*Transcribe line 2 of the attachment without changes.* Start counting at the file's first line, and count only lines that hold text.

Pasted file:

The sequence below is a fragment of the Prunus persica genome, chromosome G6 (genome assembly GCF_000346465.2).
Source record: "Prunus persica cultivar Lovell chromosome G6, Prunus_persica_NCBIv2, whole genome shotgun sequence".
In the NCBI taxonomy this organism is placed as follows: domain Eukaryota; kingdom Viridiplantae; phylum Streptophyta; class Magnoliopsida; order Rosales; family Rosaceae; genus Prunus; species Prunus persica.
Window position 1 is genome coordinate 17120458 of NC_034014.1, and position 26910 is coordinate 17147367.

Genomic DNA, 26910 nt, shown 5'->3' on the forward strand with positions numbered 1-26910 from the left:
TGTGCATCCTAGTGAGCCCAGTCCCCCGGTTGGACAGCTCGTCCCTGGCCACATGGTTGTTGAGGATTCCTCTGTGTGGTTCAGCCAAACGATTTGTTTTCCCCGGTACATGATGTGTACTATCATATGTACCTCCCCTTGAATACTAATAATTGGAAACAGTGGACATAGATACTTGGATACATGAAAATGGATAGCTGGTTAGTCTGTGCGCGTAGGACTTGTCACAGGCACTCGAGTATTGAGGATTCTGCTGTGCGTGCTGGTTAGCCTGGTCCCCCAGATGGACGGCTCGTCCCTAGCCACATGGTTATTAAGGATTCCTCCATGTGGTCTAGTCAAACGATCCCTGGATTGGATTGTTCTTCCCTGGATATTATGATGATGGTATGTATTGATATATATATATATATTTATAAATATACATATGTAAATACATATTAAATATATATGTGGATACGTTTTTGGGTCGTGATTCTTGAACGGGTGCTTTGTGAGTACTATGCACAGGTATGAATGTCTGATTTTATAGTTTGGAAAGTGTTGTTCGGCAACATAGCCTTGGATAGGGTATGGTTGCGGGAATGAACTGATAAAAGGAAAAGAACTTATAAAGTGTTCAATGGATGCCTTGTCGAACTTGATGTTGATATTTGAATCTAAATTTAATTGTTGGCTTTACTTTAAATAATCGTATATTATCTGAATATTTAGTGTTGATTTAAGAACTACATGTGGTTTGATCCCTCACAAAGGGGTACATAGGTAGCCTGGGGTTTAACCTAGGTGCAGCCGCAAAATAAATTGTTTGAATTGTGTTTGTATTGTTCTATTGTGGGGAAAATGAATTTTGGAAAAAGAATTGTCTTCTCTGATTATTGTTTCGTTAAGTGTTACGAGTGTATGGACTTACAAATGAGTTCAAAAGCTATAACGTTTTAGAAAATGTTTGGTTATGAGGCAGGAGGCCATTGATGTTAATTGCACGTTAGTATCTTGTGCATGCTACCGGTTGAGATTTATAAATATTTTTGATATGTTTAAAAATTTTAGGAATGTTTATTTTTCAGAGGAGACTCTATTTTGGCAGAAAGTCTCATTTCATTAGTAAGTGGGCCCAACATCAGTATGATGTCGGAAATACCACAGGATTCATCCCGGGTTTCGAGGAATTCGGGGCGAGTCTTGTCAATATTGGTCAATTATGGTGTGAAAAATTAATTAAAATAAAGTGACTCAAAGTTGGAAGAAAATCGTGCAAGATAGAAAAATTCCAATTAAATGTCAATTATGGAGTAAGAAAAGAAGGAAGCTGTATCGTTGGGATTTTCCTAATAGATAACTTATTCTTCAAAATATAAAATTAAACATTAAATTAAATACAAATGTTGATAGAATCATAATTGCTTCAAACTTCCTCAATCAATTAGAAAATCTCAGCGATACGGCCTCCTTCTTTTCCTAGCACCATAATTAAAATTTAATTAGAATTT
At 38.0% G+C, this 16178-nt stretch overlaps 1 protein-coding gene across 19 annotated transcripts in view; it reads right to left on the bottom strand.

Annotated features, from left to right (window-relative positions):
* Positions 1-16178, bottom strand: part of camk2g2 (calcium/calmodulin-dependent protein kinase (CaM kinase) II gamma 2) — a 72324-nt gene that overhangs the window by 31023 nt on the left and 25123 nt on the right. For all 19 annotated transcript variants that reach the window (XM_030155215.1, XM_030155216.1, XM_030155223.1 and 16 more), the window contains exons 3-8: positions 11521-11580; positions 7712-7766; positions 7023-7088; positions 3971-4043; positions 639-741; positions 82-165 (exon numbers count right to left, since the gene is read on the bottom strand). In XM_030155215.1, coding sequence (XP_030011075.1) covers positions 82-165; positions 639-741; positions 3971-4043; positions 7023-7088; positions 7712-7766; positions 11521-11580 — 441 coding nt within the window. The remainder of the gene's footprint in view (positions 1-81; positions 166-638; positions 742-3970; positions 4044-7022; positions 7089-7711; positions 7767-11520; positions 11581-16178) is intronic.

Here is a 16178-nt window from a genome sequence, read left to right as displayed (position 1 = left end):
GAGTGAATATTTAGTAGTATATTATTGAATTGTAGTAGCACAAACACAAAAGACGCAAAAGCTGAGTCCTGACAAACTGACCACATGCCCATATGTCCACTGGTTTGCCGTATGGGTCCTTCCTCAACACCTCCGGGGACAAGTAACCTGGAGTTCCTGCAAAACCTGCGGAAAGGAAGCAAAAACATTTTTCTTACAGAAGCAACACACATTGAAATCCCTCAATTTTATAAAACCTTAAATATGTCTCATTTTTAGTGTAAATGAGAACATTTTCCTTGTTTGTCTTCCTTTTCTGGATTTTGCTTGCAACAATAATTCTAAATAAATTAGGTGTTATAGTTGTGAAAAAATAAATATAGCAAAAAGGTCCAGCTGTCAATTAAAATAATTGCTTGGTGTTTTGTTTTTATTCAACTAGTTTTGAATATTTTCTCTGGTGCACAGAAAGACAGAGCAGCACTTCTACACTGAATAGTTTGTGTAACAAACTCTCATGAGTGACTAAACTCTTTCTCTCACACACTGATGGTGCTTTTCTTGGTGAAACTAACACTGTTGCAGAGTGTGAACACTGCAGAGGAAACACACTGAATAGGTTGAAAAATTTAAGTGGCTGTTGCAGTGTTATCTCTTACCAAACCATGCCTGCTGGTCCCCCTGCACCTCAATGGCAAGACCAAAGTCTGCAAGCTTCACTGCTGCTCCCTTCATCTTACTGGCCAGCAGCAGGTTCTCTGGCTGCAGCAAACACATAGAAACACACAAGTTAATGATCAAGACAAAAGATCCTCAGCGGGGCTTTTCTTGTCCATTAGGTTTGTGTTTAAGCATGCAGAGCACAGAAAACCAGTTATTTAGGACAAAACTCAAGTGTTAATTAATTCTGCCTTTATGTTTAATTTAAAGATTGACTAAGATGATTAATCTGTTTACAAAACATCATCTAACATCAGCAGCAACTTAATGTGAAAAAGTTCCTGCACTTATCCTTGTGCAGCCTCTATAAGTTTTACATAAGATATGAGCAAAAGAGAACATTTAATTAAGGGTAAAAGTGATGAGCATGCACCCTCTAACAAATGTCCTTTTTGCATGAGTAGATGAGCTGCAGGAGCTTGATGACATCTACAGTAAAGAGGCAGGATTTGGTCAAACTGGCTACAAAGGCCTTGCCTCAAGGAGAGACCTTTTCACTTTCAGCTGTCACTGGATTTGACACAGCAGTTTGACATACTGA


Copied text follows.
Source record: "Prunus persica cultivar Lovell chromosome G6, Prunus_persica_NCBIv2, whole genome shotgun sequence".